Vigorous missionary work is one of the characteristics of the true Church.
He spent most of the time training them. The Sermon on the Mount was not a public address to a multitude, but a missionary training and preparation meeting for the Twelve and a few others. This is made clear by Matthew 5, 6, 7 in the JST.After ordaining and preparing the Twelve and the Seventy, He sent them on short missions, in pairs, throughout the villages and cities of the Holy Land to give them experience. (Matt. 10:1-5; Luke 9:2,6,10; 10:1-12, 17,18.) When they returned from their missions, Jesus took them to a secluded area and heard their reports and counseled them. (Luke 9:10.)
Jesus had a timetable. When He sent the Twelve on their first missions He told them to preach only to Israelites - not to Samaritans or to Gentiles. (Matt. 10:5-7.) However, after His resurrection He instructed the Twelve to go to all nations in the world. (Matt. 28:16-20; Acts 1:5-8.) The book of Acts is an account of how the Church did missionary work after the ascension of Christ into heaven. Acts 1-7 deal with the Twelve teaching the Jews in and around Jerusalem; Acts 8 recounts Peter and John extending the gospel to the Samaritans; and Acts 10-28 tells of missionary labor among the Gentiles. This is precisely the sequence Jesus directed in Acts 1:8.
Missionary work among the Samaritans did not produce a culture shock because they already had the Law of Moses, much the same as the Jews did. However, missionary work among Gentiles required a major cultural adjustment in the church. It was proper that it was introduced by Peter, the president, holding the keys of the priesthood. Serious missionary work directly with the Gentiles began with Cornelius as told in Acts chapter 10 and 11. Later, an important landmark conference in Jerusalem (Acts 15) about 49 or 50 A.D. determined that the gospel of Christ should be taken directly to the Gentiles, without the Law of Moses. This was a major decision affecting missionary procedure and was presided over by the apostles, with Peter at the head.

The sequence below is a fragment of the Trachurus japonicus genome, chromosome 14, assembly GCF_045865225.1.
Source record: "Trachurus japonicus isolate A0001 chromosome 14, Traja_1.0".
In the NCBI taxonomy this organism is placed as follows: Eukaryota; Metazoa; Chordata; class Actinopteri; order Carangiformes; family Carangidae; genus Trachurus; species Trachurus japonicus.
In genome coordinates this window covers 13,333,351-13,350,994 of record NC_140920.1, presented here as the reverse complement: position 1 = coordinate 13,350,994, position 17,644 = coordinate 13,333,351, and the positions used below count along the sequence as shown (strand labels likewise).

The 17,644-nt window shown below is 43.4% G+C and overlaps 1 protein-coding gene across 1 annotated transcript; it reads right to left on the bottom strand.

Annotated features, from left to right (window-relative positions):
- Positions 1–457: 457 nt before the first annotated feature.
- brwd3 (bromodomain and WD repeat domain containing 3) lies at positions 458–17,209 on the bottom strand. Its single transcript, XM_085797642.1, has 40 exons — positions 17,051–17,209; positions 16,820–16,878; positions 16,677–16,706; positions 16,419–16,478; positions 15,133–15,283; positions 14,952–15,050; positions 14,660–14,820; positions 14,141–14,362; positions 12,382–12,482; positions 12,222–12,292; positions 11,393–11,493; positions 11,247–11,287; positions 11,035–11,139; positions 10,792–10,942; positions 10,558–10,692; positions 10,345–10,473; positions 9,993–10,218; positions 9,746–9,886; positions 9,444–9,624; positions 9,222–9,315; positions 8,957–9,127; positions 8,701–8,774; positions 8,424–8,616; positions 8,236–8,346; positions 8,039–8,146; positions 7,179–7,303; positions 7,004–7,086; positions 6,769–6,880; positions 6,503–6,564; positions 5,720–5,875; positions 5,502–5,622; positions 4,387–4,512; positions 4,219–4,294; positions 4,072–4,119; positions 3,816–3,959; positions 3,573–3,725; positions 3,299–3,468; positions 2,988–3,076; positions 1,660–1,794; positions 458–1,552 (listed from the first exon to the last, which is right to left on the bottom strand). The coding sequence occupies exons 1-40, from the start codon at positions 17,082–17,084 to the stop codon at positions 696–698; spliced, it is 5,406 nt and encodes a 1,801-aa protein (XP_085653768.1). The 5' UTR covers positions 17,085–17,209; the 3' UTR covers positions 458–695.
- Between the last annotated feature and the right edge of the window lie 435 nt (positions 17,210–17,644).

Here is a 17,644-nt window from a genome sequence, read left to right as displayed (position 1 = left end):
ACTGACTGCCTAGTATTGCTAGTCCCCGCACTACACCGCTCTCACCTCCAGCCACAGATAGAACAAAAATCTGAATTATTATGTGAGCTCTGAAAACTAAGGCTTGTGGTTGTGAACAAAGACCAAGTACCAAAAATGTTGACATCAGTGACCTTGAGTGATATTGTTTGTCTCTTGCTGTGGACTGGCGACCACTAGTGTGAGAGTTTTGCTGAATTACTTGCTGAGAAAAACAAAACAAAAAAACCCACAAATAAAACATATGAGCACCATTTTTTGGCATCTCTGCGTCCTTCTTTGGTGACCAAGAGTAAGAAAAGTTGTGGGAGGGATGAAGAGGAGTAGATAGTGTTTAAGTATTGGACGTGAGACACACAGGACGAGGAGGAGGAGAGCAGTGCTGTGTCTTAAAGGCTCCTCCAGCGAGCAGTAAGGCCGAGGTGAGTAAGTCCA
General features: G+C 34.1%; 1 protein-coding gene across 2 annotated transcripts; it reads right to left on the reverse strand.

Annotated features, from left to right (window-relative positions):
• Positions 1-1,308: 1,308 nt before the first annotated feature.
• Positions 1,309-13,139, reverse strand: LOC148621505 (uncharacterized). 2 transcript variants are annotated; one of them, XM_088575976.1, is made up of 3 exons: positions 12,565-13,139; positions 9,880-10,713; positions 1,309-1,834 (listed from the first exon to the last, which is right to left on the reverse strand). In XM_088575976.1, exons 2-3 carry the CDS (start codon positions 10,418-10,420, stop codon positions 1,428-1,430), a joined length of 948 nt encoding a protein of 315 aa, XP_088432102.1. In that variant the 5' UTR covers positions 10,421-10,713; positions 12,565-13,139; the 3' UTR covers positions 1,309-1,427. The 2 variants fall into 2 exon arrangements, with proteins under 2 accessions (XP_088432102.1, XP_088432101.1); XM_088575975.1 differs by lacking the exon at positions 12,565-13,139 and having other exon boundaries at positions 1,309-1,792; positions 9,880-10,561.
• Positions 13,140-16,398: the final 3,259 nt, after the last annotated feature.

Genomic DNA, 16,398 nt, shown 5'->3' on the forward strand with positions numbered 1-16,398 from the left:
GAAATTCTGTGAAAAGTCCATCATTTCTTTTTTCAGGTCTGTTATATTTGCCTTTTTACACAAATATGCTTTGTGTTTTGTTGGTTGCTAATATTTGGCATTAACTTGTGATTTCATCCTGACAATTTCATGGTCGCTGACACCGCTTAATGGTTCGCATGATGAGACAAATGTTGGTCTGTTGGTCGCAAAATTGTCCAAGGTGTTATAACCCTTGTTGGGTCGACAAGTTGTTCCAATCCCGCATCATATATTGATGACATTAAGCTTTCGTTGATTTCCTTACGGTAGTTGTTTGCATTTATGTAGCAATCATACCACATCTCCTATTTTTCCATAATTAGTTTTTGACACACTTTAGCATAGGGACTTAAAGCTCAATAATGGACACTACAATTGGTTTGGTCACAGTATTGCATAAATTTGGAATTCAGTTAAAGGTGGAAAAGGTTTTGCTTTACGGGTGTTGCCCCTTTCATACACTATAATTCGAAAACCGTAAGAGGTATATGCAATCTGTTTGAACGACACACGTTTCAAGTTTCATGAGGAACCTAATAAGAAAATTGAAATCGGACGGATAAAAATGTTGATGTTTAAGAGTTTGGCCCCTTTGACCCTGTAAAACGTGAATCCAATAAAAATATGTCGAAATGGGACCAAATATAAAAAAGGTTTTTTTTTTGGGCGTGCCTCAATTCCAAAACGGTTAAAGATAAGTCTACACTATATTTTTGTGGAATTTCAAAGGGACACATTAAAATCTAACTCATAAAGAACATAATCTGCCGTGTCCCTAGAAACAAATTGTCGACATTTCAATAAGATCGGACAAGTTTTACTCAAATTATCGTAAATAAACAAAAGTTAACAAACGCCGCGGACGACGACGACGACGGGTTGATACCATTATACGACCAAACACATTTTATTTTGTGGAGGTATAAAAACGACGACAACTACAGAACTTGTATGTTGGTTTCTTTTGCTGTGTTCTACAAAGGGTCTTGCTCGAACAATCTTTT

Paul's missionary methods are clearly shown in Acts. In each city, he generally started at the synagogue. (Acts 13:5,14; 17:1-3.) He preached from the scriptures and testified that Jesus is the Christ. His main intent was to contact the Gentiles. He often did this by going to the synagogue to find Gentile persons (Greeks) who had already joined the Jewish religion. Such are called "proselytes." (See LDS Bible Dictionary, p. 754.) These he would convert to Christ. These then would bring their relatives and friends to be converted. This was a referral system much like what we have in the Church today. (See Acts 13:42-49.)